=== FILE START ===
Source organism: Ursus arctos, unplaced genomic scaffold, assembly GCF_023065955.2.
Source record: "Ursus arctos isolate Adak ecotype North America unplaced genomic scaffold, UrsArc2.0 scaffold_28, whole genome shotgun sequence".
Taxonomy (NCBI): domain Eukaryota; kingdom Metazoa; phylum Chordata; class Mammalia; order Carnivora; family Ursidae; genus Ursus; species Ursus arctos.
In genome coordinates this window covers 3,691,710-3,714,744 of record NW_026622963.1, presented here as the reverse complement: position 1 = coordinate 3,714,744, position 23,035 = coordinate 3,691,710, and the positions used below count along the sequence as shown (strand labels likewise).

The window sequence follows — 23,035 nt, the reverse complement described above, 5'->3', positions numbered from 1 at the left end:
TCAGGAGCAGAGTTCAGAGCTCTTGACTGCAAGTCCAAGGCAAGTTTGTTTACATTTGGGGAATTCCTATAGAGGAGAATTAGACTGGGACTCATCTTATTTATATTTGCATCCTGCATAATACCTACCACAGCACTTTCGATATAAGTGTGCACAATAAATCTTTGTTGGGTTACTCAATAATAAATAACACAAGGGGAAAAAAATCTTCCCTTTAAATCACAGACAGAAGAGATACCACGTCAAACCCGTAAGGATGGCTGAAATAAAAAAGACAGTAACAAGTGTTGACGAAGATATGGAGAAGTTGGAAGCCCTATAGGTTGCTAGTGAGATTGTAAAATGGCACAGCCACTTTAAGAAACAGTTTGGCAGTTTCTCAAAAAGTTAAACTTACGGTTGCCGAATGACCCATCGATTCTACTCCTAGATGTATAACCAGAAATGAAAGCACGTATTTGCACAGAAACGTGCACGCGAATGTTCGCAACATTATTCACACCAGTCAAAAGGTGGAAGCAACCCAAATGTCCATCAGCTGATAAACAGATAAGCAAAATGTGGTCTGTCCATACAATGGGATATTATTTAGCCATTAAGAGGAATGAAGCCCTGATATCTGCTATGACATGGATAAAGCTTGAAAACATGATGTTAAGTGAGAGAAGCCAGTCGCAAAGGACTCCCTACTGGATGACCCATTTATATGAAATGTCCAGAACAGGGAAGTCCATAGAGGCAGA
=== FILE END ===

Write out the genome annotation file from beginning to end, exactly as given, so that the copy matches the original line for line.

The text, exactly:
Source organism: Ursus arctos, unplaced genomic scaffold, assembly GCF_023065955.2.
Source record: "Ursus arctos isolate Adak ecotype North America unplaced genomic scaffold, UrsArc2.0 scaffold_28, whole genome shotgun sequence".
Taxonomy (NCBI): domain Eukaryota; kingdom Metazoa; phylum Chordata; class Mammalia; order Carnivora; family Ursidae; genus Ursus; species Ursus arctos.
In genome coordinates this window covers 3,691,710-3,714,744 of record NW_026622963.1, presented here as the reverse complement: position 1 = coordinate 3,714,744, position 23,035 = coordinate 3,691,710, and the positions used below count along the sequence as shown (strand labels likewise).

The window sequence follows — 23,035 nt, the reverse complement described above, 5'->3', positions numbered from 1 at the left end:
TCAGGAGCAGAGTTCAGAGCTCTTGACTGCAAGTCCAAGGCAAGTTTGTTTACATTTGGGGAATTCCTATAGAGGAGAATTAGACTGGGACTCATCTTATTTATATTTGCATCCTGCATAATACCTACCACAGCACTTTCGATATAAGTGTGCACAATAAATCTTTGTTGGGTTACTCAATAATAAATAACACAAGGGGAAAAAAATCTTCCCTTTAAATCACAGACAGAAGAGATACCACGTCAAACCCGTAAGGATGGCTGAAATAAAAAAGACAGTAACAAGTGTTGACGAAGATATGGAGAAGTTGGAAGCCCTATAGGTTGCTAGTGAGATTGTAAAATGGCACAGCCACTTTAAGAAACAGTTTGGCAGTTTCTCAAAAAGTTAAACTTACGGTTGCCGAATGACCCATCGATTCTACTCCTAGATGTATAACCAGAAATGAAAGCACGTATTTGCACAGAAACGTGCACGCGAATGTTCGCAACATTATTCACACCAGTCAAAAGGTGGAAGCAACCCAAATGTCCATCAGCTGATAAACAGATAAGCAAAATGTGGTCTGTCCATACAATGGGATATTATTTAGCCATTAAGAGGAATGAAGCCCTGATATCTGCTATGACATGGATAAAGCTTGAAAACATGATGTTAAGTGAGAGAAGCCAGTCGCAAAGGACTCCCTACTGGATGACCCATTTATATGAAATGTCCAGAACAGGGAAGTCCATAGAGGCAGA